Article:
By John Smith •
Published: 23 May 2021 • 14:19
Pauline and Grieg
A FAMILY who moved to the Costa Blanca 21 years ago and have now been in Gibraltar for three years are finding themselves caught in the British bureaucratic system.
Greig and Pauline Stewart have two Down Syndrome children, Adam now 36 and Lucy 31 and because the couple had contributed to what is known as the Disability Living Allowance (DLA) in the UK, prior to 1992, their children were entitled to financial support from the UK Government.
Adam first received his payment in 1985 and Lucy in 1990 when they reached the qualifying age and the rules allowed them to continue to receive these payments in Europe and Gibraltar.
In 1992, the Government changed DLA to a non-contributory benefit which was not payable outside of the UK but both Adam and Lucy having qualified before that date were protected and were still entitled to receive the benefit.
Later still, the DLA allowance was changed to the non-contributory Personal Independence Payment (PIP) for everyone but this is only payable in the UK.
There is now something of a Catch 22 situation as the children cannot claim PIP as they don’t live in the UK but they are still entitled to DLA and there is some confusion in the UK Department for Work and Pensions (DWP) as not everyone working there knows the rules concerning pre-1992 DLA.
Recently, Adam’s payment was stopped but following complaints from his parents not only was he re-instated and the missing payments refunded but he was also given £100 by way of apology.
What worries Pauline is the fact that the case officer she spoke to said “we don’t know what to do with you and new staff don’t always know the regulations.”
So worried was she about this turn of events and assuming that other parents or recipients of the payment abroad could be similarly affected, Pauline decided to apply to a Tribunal so that the case could be recorded in court.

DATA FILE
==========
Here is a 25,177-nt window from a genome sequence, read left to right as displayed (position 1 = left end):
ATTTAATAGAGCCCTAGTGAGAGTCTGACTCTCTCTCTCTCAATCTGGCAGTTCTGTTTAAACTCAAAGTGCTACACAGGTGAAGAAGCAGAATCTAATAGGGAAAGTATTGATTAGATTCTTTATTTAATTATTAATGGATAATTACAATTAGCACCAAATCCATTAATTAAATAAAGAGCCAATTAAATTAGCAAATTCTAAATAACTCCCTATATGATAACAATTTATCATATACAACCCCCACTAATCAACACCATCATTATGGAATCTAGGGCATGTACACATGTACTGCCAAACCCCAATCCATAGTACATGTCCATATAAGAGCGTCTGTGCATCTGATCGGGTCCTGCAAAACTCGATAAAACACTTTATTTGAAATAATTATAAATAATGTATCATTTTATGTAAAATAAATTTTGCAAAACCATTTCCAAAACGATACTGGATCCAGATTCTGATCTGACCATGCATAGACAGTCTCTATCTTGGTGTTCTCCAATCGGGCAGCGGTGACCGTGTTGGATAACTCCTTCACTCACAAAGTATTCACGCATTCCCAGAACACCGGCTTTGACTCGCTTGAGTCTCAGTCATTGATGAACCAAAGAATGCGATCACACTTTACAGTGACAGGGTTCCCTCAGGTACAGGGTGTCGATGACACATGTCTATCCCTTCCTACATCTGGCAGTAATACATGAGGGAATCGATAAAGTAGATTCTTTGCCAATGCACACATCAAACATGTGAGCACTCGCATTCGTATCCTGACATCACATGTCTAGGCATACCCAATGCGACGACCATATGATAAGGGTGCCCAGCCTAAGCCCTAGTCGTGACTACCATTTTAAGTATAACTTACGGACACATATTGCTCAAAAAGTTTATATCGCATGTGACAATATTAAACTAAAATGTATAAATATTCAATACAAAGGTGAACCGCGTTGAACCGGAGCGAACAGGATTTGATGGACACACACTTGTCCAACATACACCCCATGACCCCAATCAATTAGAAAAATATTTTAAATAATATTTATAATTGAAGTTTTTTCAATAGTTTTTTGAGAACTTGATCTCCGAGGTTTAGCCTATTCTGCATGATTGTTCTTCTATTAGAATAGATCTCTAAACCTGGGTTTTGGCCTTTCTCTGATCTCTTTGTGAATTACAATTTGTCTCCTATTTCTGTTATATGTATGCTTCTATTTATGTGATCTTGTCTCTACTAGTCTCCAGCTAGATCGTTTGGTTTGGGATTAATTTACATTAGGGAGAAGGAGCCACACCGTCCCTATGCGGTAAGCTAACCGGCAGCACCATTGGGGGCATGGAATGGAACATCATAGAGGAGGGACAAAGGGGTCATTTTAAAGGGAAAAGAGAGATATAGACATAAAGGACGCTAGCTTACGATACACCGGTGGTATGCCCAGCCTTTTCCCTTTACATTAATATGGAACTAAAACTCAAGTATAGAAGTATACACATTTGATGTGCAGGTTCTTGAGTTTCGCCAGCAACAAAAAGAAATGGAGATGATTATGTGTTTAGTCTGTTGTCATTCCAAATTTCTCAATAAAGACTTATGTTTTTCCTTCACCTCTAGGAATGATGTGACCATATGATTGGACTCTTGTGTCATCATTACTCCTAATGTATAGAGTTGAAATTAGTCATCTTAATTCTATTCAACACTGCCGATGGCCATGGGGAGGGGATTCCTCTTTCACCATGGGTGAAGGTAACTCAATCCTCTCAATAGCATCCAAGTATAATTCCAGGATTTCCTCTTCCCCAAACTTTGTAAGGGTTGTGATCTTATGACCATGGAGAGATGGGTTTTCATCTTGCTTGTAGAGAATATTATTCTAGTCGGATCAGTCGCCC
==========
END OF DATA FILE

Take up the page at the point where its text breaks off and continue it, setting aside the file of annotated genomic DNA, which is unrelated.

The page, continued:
In order to do this, she was advised by the Judge that she had to obtain a Mandatory Reconciliation Notice from the DWP within 56 days or the case could not be heard.
Despite the fact that both she and MP Sir Roger Gale have contacted the DWP on more than one occasion, no such document has been provided which means that what could have been a matter of precedence to show in the future for all similarly affected, the matter may simply be dropped.
In theory the payment of DLA is guaranteed indefinitely, but if a mistake can happen once, it can happen again and not every person is as knowlegable about the rules as Pauline which is why she asked Euro Weekly News to help disseminate information about this case.
The family are very happy in Gibraltar but need the funds that they are entitled to from the UK as they are currently not eligible for local support.
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Married to Ophelia in Gibraltar in 1978, John has spent much of his life travelling on security print and minting business and visited every continent except Antarctica.
Having retired several years ago, the couple moved to their house in Estepona and John became a regular news writer for the EWN Media Group taking particular interest in Finance, Gibraltar and Costa del Sol Social Scene.
Currently he is acting as Editorial Consultant for the paper helping to shape its future development.
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Quite a conundrum. Gibraltar is not British enough for them to qualify for UK payments, while they are not Gibraltarian enough to qualify for local ones.
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